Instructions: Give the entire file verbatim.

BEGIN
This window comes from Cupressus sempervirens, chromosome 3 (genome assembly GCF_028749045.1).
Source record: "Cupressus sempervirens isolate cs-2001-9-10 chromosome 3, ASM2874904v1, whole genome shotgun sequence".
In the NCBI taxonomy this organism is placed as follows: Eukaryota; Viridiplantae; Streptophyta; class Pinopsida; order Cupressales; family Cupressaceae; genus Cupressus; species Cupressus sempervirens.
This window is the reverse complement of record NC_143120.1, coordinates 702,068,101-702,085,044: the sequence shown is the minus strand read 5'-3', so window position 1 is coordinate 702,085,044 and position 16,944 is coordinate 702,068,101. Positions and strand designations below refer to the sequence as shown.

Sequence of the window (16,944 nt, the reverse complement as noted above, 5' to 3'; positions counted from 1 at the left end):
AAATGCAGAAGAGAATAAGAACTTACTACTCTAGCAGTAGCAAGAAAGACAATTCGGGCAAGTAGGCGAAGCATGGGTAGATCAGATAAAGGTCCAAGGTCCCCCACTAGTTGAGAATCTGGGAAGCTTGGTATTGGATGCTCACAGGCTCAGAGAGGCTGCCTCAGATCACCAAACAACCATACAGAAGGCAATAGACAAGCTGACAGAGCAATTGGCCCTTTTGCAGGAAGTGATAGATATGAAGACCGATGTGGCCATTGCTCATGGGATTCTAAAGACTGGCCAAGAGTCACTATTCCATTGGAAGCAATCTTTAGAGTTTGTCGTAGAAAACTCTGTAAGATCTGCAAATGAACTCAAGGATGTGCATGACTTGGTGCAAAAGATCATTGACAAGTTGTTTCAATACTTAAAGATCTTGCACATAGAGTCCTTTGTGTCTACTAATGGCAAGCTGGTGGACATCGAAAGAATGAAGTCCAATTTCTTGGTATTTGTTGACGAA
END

This window comes from Cupressus sempervirens, chromosome 3 (genome assembly GCF_028749045.1).
Source record: "Cupressus sempervirens isolate cs-2001-9-10 chromosome 3, ASM2874904v1, whole genome shotgun sequence".
In the NCBI taxonomy this organism is placed as follows: Eukaryota; Viridiplantae; Streptophyta; class Pinopsida; order Cupressales; family Cupressaceae; genus Cupressus; species Cupressus sempervirens.
This window is the reverse complement of record NC_143120.1, coordinates 702,068,101-702,085,044: the sequence shown is the minus strand read 5'-3', so window position 1 is coordinate 702,085,044 and position 16,944 is coordinate 702,068,101. Positions and strand designations below refer to the sequence as shown.

Sequence of the window (16,944 nt, the reverse complement as noted above, 5' to 3'; positions counted from 1 at the left end):
AAATGCAGAAGAGAATAAGAACTTACTACTCTAGCAGTAGCAAGAAAGACAATTCGGGCAAGTAGGCGAAGCATGGGTAGATCAGATAAAGGTCCAAGGTCCCCCACTAGTTGAGAATCTGGGAAGCTTGGTATTGGATGCTCACAGGCTCAGAGAGGCTGCCTCAGATCACCAAACAACCATACAGAAGGCAATAGACAAGCTGACAGAGCAATTGGCCCTTTTGCAGGAAGTGATAGATATGAAGACCGATGTGGCCATTGCTCATGGGATTCTAAAGACTGGCCAAGAGTCACTATTCCATTGGAAGCAATCTTTAGAGTTTGTCGTAGAAAACTCTGTAAGATCTGCAAATGAACTCAAGGATGTGCATGACTTGGTGCAAAAGATCATTGACAAGTTGTTTCAATACTTAAAGATCTTGCACATAGAGTCCTTTGTGTCTACTAATGGCAAGCTGGTGGACATCGAAAGAATGAAGTCCAATTTCTTGGTATTTGTTGACGAA